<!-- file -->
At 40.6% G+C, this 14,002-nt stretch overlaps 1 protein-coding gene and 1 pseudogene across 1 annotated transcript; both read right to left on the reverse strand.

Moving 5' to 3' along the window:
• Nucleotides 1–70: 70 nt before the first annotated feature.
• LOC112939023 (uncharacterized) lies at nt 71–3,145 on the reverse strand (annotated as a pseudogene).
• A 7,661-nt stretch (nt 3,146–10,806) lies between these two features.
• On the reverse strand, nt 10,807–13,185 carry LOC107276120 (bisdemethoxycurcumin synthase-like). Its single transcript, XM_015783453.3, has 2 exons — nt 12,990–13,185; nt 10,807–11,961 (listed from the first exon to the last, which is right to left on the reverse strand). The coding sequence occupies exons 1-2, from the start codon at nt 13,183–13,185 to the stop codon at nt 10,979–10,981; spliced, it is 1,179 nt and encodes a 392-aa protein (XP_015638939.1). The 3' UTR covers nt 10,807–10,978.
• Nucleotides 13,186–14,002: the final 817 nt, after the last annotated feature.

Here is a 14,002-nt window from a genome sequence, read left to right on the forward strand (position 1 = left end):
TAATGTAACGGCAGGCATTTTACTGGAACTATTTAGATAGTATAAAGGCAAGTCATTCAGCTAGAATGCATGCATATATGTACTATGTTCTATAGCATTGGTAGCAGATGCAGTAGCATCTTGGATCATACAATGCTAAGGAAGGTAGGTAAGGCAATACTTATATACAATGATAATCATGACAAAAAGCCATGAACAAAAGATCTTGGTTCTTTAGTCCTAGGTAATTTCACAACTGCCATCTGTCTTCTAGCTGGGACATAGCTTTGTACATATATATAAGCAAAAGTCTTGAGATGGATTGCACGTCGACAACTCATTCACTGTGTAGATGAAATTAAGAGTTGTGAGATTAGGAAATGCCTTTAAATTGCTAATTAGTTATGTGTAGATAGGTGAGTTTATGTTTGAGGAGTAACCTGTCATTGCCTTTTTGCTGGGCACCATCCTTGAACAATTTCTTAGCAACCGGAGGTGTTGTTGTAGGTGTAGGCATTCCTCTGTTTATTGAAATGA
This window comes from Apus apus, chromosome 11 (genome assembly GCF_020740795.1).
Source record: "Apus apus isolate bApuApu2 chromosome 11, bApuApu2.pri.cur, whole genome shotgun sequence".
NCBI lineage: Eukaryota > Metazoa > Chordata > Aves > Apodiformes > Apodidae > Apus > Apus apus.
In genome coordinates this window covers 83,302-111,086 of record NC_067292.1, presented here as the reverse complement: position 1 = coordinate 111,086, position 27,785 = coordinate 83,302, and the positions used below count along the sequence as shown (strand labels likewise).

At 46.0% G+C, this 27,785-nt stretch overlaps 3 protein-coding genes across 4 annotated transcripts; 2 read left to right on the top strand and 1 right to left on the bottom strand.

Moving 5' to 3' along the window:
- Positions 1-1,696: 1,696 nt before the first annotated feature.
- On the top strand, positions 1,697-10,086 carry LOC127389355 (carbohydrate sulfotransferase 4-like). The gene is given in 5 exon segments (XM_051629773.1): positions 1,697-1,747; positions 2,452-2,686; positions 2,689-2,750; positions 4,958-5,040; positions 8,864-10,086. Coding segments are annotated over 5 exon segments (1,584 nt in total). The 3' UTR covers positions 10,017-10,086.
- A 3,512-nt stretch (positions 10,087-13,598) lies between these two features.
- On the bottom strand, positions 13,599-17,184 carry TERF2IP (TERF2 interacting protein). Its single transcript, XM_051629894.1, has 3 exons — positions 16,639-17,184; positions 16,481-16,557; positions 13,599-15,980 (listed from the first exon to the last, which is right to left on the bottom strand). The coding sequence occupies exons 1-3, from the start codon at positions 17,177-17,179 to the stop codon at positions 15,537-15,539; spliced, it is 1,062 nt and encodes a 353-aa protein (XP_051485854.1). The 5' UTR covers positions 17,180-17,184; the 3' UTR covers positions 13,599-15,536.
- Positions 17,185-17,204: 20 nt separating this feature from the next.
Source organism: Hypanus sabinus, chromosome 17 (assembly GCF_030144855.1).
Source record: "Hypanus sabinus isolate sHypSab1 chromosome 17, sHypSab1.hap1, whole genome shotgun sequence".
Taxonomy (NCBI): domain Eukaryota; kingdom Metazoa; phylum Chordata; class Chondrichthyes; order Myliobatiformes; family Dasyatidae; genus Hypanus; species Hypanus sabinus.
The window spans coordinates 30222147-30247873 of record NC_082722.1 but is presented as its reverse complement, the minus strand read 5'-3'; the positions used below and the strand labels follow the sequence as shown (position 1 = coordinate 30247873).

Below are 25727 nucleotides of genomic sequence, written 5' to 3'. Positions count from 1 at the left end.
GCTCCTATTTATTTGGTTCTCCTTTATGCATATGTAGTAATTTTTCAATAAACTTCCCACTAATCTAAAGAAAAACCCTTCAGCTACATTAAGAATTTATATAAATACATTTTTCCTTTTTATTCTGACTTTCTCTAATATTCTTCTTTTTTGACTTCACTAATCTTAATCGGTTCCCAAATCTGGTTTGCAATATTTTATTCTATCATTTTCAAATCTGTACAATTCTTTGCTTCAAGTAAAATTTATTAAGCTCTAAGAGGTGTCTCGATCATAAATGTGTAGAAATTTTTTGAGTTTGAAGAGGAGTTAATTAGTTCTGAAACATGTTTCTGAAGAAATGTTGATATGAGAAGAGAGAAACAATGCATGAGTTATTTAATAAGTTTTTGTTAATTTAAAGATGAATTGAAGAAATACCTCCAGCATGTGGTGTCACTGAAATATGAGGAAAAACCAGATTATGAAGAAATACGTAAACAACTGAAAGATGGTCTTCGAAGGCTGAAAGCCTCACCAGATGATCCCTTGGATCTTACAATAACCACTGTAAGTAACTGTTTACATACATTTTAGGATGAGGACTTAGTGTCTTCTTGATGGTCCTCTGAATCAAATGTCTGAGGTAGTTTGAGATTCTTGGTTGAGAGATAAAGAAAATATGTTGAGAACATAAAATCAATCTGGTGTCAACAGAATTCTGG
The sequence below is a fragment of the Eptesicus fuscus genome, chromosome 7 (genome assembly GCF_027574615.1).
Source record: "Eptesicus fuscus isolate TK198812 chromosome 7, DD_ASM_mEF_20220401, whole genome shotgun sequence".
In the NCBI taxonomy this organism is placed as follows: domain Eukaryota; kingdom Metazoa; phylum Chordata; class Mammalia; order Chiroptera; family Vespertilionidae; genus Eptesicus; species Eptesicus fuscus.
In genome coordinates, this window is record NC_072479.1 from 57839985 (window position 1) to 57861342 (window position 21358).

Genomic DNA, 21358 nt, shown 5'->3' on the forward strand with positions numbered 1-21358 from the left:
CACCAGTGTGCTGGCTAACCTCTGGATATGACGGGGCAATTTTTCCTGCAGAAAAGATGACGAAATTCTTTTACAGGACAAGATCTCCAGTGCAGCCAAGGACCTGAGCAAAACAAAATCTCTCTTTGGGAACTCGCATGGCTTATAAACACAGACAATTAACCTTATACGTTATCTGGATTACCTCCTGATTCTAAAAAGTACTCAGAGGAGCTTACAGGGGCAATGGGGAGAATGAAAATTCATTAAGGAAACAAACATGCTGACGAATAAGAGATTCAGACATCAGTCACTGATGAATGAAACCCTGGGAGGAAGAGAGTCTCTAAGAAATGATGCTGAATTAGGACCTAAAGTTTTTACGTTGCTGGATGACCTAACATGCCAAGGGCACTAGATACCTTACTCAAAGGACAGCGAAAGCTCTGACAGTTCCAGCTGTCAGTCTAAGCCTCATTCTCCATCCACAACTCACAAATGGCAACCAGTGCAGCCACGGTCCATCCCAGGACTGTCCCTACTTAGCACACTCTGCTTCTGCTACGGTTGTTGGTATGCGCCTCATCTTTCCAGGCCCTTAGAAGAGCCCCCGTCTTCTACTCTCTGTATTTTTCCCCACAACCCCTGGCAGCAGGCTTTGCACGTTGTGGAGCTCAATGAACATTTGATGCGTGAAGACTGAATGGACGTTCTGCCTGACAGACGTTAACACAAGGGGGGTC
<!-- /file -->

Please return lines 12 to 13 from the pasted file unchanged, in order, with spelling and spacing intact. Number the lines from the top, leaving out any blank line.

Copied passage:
NCBI lineage: Eukaryota > Metazoa > Chordata > Aves > Apodiformes > Apodidae > Apus > Apus apus.
In genome coordinates this window covers 83,302-111,086 of record NC_067292.1, presented here as the reverse complement: position 1 = coordinate 111,086, position 27,785 = coordinate 83,302, and the positions used below count along the sequence as shown (strand labels likewise).